All of a sudden there are at least four cucumber flavored vodkas. All seem to be first approved during 2008.
Why all of a sudden? Is cucumber especially refreshing or versatile? If so, why didn’t somebody do this decades ago, inasmuch as the venerable cuke has been around for quite some time? Maybe it’s an advance in flavor technology, finding a way to capture what would appear to be a rather delicate flavor. In an attempt to understand the rise of cucumber flavored vodka, we looked to Morgenthaler and The Intoxicologist and Alcademics but still we don’t understand why cucumber and why now. If we had to guess, we’d say it’s a tribute to Hendrick’s gin. It came out in 1999 and refers to an “‘unexpected’ infusion of cucumber and rose petals” on the back label. The producer’s chief chemist explains:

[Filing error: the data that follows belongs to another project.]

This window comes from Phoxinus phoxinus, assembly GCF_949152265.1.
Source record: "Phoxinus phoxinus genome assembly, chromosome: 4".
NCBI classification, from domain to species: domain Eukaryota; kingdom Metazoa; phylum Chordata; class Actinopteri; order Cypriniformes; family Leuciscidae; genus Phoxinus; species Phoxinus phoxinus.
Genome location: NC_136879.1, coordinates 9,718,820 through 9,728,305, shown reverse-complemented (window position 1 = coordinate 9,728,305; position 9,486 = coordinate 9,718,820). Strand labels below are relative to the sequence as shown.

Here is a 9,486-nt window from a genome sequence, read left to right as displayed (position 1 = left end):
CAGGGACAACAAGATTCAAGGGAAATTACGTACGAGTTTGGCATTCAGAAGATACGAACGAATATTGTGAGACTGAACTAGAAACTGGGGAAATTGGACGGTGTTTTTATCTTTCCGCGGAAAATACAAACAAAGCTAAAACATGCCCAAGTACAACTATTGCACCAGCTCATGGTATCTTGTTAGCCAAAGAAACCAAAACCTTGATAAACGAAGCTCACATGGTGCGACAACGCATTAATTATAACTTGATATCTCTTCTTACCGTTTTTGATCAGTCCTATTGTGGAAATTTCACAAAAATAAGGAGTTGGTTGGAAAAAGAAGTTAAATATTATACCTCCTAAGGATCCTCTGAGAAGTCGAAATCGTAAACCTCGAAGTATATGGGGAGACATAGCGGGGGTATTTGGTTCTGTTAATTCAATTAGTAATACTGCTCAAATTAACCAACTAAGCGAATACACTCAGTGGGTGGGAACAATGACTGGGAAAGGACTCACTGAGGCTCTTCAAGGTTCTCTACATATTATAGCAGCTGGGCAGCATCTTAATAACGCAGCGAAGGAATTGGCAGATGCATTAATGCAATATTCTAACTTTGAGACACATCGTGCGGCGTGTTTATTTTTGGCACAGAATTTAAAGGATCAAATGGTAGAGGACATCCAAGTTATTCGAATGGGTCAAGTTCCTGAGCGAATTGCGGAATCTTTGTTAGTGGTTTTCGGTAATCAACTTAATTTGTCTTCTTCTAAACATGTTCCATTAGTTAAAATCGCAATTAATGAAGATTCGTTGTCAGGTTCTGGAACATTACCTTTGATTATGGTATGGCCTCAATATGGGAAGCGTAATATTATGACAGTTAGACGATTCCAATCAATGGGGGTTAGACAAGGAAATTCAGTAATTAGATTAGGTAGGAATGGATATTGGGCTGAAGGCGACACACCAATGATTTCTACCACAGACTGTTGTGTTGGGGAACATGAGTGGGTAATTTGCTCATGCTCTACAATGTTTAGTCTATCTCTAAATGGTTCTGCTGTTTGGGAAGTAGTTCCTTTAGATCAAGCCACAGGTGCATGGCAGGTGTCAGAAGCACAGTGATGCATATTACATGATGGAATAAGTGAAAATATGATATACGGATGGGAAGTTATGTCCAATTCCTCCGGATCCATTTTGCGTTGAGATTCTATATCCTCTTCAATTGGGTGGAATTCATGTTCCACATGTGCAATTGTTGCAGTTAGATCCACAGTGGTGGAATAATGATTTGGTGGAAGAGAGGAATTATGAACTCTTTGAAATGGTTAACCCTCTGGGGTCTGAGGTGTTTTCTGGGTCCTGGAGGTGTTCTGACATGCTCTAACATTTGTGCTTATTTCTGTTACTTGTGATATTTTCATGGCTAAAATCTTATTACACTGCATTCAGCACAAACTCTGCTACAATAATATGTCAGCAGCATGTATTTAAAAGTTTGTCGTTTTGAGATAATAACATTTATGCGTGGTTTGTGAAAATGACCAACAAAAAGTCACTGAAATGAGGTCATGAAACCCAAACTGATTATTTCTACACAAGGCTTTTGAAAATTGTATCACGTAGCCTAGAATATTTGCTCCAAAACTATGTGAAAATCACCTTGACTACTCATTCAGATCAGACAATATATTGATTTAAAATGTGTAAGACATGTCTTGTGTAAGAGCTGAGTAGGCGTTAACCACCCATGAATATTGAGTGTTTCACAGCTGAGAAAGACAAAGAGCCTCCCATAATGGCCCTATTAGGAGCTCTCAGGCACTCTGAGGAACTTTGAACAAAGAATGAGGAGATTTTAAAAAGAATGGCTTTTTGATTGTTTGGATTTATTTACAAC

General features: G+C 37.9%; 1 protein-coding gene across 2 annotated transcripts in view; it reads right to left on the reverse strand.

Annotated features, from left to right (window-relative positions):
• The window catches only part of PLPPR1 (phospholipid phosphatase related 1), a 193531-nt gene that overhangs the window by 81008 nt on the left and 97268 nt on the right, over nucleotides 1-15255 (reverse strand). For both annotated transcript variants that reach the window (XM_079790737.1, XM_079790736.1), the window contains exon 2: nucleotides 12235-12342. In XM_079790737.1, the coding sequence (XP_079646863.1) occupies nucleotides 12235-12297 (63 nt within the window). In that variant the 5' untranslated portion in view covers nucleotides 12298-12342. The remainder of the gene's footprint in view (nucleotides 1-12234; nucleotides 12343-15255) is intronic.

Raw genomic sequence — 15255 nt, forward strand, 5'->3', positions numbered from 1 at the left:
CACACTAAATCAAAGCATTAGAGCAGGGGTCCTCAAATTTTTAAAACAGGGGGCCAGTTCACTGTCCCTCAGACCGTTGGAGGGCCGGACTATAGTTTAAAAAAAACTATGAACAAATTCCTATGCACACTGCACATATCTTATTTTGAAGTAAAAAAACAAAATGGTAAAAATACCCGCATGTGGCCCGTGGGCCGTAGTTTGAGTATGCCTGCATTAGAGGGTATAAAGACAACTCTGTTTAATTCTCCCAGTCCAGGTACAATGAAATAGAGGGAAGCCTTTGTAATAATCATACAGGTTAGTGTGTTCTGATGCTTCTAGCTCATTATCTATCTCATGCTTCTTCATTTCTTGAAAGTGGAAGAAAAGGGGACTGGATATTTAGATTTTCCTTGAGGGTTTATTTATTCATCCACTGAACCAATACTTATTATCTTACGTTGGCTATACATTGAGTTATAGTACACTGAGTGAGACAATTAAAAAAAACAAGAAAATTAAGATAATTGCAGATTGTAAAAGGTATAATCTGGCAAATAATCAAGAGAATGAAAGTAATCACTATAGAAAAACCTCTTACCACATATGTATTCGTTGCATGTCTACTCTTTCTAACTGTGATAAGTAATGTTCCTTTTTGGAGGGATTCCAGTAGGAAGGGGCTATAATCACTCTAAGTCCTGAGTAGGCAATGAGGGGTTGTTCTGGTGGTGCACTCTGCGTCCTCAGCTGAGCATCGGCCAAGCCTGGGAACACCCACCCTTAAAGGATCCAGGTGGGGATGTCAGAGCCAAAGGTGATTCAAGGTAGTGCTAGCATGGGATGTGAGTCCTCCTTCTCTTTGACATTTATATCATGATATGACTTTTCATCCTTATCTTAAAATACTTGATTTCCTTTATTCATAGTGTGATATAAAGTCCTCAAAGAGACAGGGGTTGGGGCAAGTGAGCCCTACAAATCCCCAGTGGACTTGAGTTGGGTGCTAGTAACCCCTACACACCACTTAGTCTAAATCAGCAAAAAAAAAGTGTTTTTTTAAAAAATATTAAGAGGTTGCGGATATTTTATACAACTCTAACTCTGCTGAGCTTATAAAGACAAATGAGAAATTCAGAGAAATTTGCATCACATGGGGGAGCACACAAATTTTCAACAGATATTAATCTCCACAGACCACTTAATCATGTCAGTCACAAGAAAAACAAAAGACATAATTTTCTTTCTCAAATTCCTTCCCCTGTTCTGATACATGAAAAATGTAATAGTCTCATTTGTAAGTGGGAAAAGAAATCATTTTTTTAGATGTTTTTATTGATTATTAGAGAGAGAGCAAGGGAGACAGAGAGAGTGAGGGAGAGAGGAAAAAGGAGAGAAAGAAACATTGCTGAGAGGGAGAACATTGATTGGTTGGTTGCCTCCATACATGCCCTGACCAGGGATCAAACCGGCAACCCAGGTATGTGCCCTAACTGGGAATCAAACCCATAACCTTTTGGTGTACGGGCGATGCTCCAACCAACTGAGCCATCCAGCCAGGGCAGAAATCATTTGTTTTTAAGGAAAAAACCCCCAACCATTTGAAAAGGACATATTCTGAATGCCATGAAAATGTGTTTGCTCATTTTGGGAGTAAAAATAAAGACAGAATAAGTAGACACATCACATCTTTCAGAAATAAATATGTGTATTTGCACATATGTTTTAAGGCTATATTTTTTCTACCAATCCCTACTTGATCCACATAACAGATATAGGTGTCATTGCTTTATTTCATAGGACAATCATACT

we didn’t know exactly how to introduce the cucumber into the blend. No one had ever put cucumbers in gin. We did a lot of experiments macerating and steam-distilling cucumbers before we came up with the right formula. And it was the same with the rose petals. … Hendrick’s is made in small batches using a 550-liter pot still from the 1880s. The cucumber and roses are added at the very end so that their flavors and aromas don’t disappear.
Square One (above) is made in Idaho from rye by master distiller Bill Scott. Crop is made in Minnesota from grain more generally. Two others are Rain and Pearl.